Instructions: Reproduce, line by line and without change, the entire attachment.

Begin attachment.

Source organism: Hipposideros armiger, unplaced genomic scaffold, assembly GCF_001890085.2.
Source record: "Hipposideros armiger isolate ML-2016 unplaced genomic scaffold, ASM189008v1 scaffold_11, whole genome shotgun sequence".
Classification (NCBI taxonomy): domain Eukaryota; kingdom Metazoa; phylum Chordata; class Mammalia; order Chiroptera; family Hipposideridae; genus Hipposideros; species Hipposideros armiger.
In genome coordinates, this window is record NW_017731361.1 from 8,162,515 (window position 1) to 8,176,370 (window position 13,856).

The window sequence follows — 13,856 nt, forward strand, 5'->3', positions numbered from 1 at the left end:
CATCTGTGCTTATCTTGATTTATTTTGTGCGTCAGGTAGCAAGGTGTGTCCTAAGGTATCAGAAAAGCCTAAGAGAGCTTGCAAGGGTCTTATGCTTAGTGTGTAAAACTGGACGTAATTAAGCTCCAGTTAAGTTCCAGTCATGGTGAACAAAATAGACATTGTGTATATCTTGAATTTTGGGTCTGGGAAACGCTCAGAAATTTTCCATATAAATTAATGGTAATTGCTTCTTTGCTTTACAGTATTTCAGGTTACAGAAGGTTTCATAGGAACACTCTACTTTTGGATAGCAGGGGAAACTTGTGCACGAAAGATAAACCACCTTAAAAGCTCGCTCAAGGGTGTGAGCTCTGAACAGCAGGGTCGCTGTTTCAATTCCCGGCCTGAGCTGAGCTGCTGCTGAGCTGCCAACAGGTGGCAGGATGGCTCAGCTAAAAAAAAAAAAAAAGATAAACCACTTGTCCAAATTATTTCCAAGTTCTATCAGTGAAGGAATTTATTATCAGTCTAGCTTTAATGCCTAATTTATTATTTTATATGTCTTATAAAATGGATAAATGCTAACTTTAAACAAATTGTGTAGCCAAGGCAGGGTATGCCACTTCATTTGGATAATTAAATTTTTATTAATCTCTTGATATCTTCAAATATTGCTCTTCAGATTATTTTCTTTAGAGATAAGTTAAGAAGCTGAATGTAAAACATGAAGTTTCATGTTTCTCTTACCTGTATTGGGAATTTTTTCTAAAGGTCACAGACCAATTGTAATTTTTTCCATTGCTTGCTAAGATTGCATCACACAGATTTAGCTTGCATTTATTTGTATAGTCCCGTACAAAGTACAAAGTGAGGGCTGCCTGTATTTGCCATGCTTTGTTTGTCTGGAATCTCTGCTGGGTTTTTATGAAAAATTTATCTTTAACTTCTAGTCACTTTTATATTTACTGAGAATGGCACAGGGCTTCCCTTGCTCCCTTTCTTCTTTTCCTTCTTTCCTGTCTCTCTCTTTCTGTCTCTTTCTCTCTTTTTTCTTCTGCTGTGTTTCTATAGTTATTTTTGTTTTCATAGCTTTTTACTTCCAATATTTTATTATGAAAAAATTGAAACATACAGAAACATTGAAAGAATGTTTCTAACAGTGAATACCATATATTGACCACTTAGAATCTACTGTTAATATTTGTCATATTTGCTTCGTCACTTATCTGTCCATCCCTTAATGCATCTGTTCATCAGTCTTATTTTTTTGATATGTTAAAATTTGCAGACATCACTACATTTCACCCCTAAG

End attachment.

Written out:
Source organism: Hipposideros armiger, unplaced genomic scaffold, assembly GCF_001890085.2.
Source record: "Hipposideros armiger isolate ML-2016 unplaced genomic scaffold, ASM189008v1 scaffold_11, whole genome shotgun sequence".
Classification (NCBI taxonomy): domain Eukaryota; kingdom Metazoa; phylum Chordata; class Mammalia; order Chiroptera; family Hipposideridae; genus Hipposideros; species Hipposideros armiger.
In genome coordinates, this window is record NW_017731361.1 from 8,162,515 (window position 1) to 8,176,370 (window position 13,856).

The window sequence follows — 13,856 nt, forward strand, 5'->3', positions numbered from 1 at the left end:
CATCTGTGCTTATCTTGATTTATTTTGTGCGTCAGGTAGCAAGGTGTGTCCTAAGGTATCAGAAAAGCCTAAGAGAGCTTGCAAGGGTCTTATGCTTAGTGTGTAAAACTGGACGTAATTAAGCTCCAGTTAAGTTCCAGTCATGGTGAACAAAATAGACATTGTGTATATCTTGAATTTTGGGTCTGGGAAACGCTCAGAAATTTTCCATATAAATTAATGGTAATTGCTTCTTTGCTTTACAGTATTTCAGGTTACAGAAGGTTTCATAGGAACACTCTACTTTTGGATAGCAGGGGAAACTTGTGCACGAAAGATAAACCACCTTAAAAGCTCGCTCAAGGGTGTGAGCTCTGAACAGCAGGGTCGCTGTTTCAATTCCCGGCCTGAGCTGAGCTGCTGCTGAGCTGCCAACAGGTGGCAGGATGGCTCAGCTAAAAAAAAAAAAAAAGATAAACCACTTGTCCAAATTATTTCCAAGTTCTATCAGTGAAGGAATTTATTATCAGTCTAGCTTTAATGCCTAATTTATTATTTTATATGTCTTATAAAATGGATAAATGCTAACTTTAAACAAATTGTGTAGCCAAGGCAGGGTATGCCACTTCATTTGGATAATTAAATTTTTATTAATCTCTTGATATCTTCAAATATTGCTCTTCAGATTATTTTCTTTAGAGATAAGTTAAGAAGCTGAATGTAAAACATGAAGTTTCATGTTTCTCTTACCTGTATTGGGAATTTTTTCTAAAGGTCACAGACCAATTGTAATTTTTTCCATTGCTTGCTAAGATTGCATCACACAGATTTAGCTTGCATTTATTTGTATAGTCCCGTACAAAGTACAAAGTGAGGGCTGCCTGTATTTGCCATGCTTTGTTTGTCTGGAATCTCTGCTGGGTTTTTATGAAAAATTTATCTTTAACTTCTAGTCACTTTTATATTTACTGAGAATGGCACAGGGCTTCCCTTGCTCCCTTTCTTCTTTTCCTTCTTTCCTGTCTCTCTCTTTCTGTCTCTTTCTCTCTTTTTTCTTCTGCTGTGTTTCTATAGTTATTTTTGTTTTCATAGCTTTTTACTTCCAATATTTTATTATGAAAAAATTGAAACATACAGAAACATTGAAAGAATGTTTCTAACAGTGAATACCATATATTGACCACTTAGAATCTACTGTTAATATTTGTCATATTTGCTTCGTCACTTATCTGTCCATCCCTTAATGCATCTGTTCATCAGTCTTATTTTTTTGATATGTTAAAATTTGCAGACATCACTACATTTCACCCCTAAG